2017 WL 1433323
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United States Court of Appeals, Ninth Circuit.
MISHEWAL WAPPO TRIBE OF ALEXANDER VALLEY, Plaintiff-Appellant,
Ryan ZINKE; Michael Black, Defendants-Appellees.
Argued and Submitted March 13, 2017 San Francisco, California
Filed April 24, 2017
Appeal from the United States District Court for the Northern District of California, Edward J. Davila, District Judge, Presiding, D.C. No. 5:09-cv-02502-EJD
Attorneys and Law Firms
Joseph Lewis Kitto, Esquire, Attorney, Joseph L. Kitto, Lower Lake, CA, Kelly Francis Ryan, Ryan Law Firm, Monrovia, CA, for Plaintiff-Appellant
David B. Glazer, Senior Attorney, US Dept Justice Environmental and Natural Resources Div, San Francisco, CA, Rachel E. Heron, DOJ—U.S. Department of Justice, Environment & Natural Resources Division, Washington, DC, for Defendants-Appellees
Alegria G. De La Cruz, Deputy County Counsel, Sonoma County Counsel’s Office, Santa Rosa, CA, for Amicus Curiae California State Association of Counties
Before: WARDLAW and GOULD, Circuit Judges, and HUFF,* District Judge.
(1) The district court correctly concluded that all of the Tribe’s claims relied upon a central allegation that the Federal Defendants unlawfully terminated the Alexander Valley Rancheria. We decline to address the Tribe’s new argument that termination of the Rancheria did not terminate its status as a federally recognized tribe because the Tribe did not raise this argument before the district court. See Robinson v. Jewell, 790 F.3d 910, 915 (9th Cir. 2015).
(2) The Tribe argues that the United States owes a continuing fiduciary duty to the Tribe, and that the existence of this duty precludes the running of the statute of limitations. We do not decide whether the Federal Defendants owe a fiduciary duty to the Tribe. If there is such a duty in this case, the existence of such a duty does not at all prevent the statute of limitations from running under the circumstances presented here.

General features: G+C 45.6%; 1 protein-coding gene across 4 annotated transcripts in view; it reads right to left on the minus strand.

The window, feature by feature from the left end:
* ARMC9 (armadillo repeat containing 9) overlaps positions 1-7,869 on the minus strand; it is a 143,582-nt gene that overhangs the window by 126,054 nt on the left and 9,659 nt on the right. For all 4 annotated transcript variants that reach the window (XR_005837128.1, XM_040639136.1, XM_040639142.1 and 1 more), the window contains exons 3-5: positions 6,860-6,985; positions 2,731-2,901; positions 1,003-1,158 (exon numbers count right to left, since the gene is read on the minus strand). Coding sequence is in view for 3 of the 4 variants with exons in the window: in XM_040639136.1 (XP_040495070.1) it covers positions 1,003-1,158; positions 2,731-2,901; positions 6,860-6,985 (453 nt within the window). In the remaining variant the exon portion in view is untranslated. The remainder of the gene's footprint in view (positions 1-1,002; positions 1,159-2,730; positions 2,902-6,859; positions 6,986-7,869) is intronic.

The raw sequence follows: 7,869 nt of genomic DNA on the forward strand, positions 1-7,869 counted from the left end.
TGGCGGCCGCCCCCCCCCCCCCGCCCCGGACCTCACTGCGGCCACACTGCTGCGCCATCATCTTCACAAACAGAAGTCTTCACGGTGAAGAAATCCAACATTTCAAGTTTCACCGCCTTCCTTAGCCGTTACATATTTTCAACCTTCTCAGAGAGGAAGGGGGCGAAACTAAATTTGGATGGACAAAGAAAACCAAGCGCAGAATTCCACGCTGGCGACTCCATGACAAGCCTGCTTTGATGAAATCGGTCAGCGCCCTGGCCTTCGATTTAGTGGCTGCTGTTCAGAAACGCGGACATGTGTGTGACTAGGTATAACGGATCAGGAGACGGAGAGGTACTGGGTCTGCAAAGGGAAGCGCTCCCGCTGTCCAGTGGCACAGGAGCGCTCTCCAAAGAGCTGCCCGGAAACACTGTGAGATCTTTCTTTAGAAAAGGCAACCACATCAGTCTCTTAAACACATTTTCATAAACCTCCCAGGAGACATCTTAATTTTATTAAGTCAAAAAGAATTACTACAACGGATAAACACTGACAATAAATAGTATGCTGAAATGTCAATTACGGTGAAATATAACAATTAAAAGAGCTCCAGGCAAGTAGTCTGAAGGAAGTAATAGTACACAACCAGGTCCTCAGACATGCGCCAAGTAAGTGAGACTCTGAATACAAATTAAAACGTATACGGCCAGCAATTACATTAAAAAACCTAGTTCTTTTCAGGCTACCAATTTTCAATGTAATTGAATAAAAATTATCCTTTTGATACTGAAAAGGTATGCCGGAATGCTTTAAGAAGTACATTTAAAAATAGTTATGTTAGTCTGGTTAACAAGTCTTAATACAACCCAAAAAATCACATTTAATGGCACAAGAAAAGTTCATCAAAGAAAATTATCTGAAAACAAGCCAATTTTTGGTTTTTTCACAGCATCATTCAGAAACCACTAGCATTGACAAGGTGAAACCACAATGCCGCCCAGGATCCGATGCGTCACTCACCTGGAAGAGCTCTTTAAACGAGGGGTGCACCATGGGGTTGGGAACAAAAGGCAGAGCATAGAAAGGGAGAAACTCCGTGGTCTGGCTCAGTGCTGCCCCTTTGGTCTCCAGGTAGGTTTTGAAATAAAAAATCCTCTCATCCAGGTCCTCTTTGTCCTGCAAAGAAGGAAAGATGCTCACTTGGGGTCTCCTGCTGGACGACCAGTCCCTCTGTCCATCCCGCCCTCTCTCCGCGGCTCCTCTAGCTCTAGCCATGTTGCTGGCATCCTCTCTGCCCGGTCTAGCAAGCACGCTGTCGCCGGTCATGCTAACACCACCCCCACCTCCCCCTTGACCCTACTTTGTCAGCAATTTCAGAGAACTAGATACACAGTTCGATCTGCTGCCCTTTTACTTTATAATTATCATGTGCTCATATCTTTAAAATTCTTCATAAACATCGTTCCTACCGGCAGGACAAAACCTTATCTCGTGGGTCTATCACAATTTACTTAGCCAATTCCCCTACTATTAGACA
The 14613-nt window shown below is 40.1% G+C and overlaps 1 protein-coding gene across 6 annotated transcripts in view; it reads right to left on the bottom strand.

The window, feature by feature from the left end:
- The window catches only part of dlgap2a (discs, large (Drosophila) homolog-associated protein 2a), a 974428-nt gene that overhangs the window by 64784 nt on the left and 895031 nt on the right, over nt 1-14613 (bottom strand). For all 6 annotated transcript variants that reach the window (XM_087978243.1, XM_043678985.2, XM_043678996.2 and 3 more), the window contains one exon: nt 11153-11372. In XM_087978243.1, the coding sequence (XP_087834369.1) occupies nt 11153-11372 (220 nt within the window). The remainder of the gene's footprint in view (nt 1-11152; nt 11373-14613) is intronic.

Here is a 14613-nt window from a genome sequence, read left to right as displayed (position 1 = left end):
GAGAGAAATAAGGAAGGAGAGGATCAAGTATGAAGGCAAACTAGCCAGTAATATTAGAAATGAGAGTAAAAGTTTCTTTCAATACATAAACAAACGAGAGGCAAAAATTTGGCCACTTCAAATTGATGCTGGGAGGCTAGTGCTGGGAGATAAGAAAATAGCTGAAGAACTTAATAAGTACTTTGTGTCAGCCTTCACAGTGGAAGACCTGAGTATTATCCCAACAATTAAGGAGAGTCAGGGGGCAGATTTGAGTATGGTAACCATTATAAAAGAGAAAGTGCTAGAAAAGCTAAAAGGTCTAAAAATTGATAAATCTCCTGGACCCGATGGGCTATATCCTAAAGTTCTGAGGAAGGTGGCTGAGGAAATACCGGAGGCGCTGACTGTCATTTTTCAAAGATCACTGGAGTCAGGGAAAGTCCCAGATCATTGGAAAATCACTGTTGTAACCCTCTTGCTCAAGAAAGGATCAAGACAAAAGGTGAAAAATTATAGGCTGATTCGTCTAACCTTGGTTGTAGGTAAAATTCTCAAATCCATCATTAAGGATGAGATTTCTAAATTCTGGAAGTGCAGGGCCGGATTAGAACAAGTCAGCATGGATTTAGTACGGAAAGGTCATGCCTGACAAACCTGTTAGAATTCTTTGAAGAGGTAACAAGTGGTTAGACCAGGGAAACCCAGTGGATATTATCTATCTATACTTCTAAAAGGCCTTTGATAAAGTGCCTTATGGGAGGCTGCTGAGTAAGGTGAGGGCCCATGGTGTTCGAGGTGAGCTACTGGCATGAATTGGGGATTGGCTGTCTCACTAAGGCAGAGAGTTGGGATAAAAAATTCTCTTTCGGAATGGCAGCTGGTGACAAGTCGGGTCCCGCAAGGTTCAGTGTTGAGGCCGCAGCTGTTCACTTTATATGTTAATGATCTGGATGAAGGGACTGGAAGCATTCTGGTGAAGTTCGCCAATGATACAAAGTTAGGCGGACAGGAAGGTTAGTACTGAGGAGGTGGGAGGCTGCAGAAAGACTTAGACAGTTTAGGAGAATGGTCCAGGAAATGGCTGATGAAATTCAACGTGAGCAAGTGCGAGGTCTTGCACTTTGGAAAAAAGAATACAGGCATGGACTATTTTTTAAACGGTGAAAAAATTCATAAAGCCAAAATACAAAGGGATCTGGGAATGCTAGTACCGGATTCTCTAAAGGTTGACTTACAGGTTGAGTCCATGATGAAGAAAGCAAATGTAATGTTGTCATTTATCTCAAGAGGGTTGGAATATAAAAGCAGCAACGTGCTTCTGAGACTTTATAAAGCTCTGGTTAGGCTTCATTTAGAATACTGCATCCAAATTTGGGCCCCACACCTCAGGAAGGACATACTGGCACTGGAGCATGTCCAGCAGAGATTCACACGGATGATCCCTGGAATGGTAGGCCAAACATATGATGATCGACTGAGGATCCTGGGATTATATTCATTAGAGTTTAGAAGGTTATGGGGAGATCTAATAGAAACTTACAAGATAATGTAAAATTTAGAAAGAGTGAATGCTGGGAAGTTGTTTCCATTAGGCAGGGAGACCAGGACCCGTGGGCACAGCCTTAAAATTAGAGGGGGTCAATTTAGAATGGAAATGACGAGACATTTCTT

The general rule, to which we adhere, is that: “Indian Tribes are not exempt from statutes of limitations governing actions against the United States.” Sisseton-Wahpeton Sioux Tribe, of Lake Traverse Indian Reservation, N.D. & S.D. v. United States, 895 F.2d 588, 592 (9th Cir. 1990). The statute of limitations begins to run in a breach of trust claim “when the trustee repudiates the trust and the beneficiary has knowledge of the repudiation.” Cohen’s Handbook of Federal Indian Law § 5.06, at 444 (2012 ed.). A trustee may expressly or impliedly repudiate the trust “by taking action inconsistent with duties imposed by the trust.” Id. The statute of limitations begins to run when the beneficiary has either actual or constructive notice of the repudiation, whether or not the fiduciary’s repudiation results in the lawful termination of its trust relationship. See id. at 445 & n.51 (citing Hopland Band of Pomo Indians v. United States, 855 F.2d 1573, 1575–77 (Fed. Cir. 1988) (holding claims against the United States for the termination of the Hopland Rancheria were barred by the statute of limitations, even though it was later determined that the termination violated the CRA and the United States recognized a trust relationship with the Hopland Band).